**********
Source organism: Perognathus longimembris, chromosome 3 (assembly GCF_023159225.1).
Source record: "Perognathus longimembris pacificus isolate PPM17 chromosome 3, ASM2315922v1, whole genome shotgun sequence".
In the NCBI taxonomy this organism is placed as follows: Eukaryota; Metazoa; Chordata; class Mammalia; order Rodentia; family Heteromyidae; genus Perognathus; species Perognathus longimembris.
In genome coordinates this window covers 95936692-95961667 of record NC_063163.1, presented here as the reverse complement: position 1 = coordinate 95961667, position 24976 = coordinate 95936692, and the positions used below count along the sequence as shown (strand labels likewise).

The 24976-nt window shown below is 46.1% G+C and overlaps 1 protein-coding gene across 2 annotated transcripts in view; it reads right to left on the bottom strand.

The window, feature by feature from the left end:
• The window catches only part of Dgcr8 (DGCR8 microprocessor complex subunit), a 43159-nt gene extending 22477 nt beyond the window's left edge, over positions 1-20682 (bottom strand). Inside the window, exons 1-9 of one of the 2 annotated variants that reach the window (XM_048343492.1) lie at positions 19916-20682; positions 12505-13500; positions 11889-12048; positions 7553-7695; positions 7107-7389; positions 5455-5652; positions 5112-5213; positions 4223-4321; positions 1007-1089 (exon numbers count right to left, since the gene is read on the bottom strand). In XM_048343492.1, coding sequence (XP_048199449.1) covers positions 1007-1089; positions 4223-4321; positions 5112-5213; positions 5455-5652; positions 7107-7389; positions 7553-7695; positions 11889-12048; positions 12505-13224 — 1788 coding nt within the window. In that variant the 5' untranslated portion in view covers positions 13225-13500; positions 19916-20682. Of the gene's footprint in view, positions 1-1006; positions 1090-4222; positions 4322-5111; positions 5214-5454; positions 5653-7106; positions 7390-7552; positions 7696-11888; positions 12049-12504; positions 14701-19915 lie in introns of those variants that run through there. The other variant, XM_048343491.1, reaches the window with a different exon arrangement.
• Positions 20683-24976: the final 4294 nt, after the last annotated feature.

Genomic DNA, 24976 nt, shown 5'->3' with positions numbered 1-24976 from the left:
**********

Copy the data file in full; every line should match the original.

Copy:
Source organism: Perognathus longimembris, chromosome 3 (assembly GCF_023159225.1).
Source record: "Perognathus longimembris pacificus isolate PPM17 chromosome 3, ASM2315922v1, whole genome shotgun sequence".
In the NCBI taxonomy this organism is placed as follows: Eukaryota; Metazoa; Chordata; class Mammalia; order Rodentia; family Heteromyidae; genus Perognathus; species Perognathus longimembris.
In genome coordinates this window covers 95936692-95961667 of record NC_063163.1, presented here as the reverse complement: position 1 = coordinate 95961667, position 24976 = coordinate 95936692, and the positions used below count along the sequence as shown (strand labels likewise).

The 24976-nt window shown below is 46.1% G+C and overlaps 1 protein-coding gene across 2 annotated transcripts in view; it reads right to left on the bottom strand.

The window, feature by feature from the left end:
• The window catches only part of Dgcr8 (DGCR8 microprocessor complex subunit), a 43159-nt gene extending 22477 nt beyond the window's left edge, over positions 1-20682 (bottom strand). Inside the window, exons 1-9 of one of the 2 annotated variants that reach the window (XM_048343492.1) lie at positions 19916-20682; positions 12505-13500; positions 11889-12048; positions 7553-7695; positions 7107-7389; positions 5455-5652; positions 5112-5213; positions 4223-4321; positions 1007-1089 (exon numbers count right to left, since the gene is read on the bottom strand). In XM_048343492.1, coding sequence (XP_048199449.1) covers positions 1007-1089; positions 4223-4321; positions 5112-5213; positions 5455-5652; positions 7107-7389; positions 7553-7695; positions 11889-12048; positions 12505-13224 — 1788 coding nt within the window. In that variant the 5' untranslated portion in view covers positions 13225-13500; positions 19916-20682. Of the gene's footprint in view, positions 1-1006; positions 1090-4222; positions 4322-5111; positions 5214-5454; positions 5653-7106; positions 7390-7552; positions 7696-11888; positions 12049-12504; positions 14701-19915 lie in introns of those variants that run through there. The other variant, XM_048343491.1, reaches the window with a different exon arrangement.
• Positions 20683-24976: the final 4294 nt, after the last annotated feature.

Genomic DNA, 24976 nt, shown 5'->3' with positions numbered 1-24976 from the left: